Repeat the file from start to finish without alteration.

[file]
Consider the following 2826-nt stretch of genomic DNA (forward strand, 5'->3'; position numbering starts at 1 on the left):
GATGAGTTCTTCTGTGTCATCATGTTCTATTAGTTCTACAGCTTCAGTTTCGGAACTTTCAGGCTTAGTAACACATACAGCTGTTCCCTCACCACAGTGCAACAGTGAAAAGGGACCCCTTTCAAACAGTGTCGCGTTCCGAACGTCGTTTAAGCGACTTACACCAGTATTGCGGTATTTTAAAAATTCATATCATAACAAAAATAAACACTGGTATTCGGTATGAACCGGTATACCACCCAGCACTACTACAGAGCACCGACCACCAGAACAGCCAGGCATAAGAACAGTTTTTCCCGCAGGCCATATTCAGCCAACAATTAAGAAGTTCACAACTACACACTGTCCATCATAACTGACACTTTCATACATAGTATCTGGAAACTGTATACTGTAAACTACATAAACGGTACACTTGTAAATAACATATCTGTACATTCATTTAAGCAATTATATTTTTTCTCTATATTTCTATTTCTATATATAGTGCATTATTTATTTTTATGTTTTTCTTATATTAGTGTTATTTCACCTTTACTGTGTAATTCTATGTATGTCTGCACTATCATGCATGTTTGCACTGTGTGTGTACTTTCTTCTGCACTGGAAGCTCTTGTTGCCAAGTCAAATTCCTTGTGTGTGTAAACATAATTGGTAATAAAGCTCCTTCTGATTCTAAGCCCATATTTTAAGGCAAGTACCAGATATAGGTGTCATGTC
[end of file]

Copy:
Consider the following 2826-nt stretch of genomic DNA (forward strand, 5'->3'; position numbering starts at 1 on the left):
GATGAGTTCTTCTGTGTCATCATGTTCTATTAGTTCTACAGCTTCAGTTTCGGAACTTTCAGGCTTAGTAACACATACAGCTGTTCCCTCACCACAGTGCAACAGTGAAAAGGGACCCCTTTCAAACAGTGTCGCGTTCCGAACGTCGTTTAAGCGACTTACACCAGTATTGCGGTATTTTAAAAATTCATATCATAACAAAAATAAACACTGGTATTCGGTATGAACCGGTATACCACCCAGCACTACTACAGAGCACCGACCACCAGAACAGCCAGGCATAAGAACAGTTTTTCCCGCAGGCCATATTCAGCCAACAATTAAGAAGTTCACAACTACACACTGTCCATCATAACTGACACTTTCATACATAGTATCTGGAAACTGTATACTGTAAACTACATAAACGGTACACTTGTAAATAACATATCTGTACATTCATTTAAGCAATTATATTTTTTCTCTATATTTCTATTTCTATATATAGTGCATTATTTATTTTTATGTTTTTCTTATATTAGTGTTATTTCACCTTTACTGTGTAATTCTATGTATGTCTGCACTATCATGCATGTTTGCACTGTGTGTGTACTTTCTTCTGCACTGGAAGCTCTTGTTGCCAAGTCAAATTCCTTGTGTGTGTAAACATAATTGGTAATAAAGCTCCTTCTGATTCTAAGCCCATATTTTAAGGCAAGTACCAGATATAGGTGTCATGTC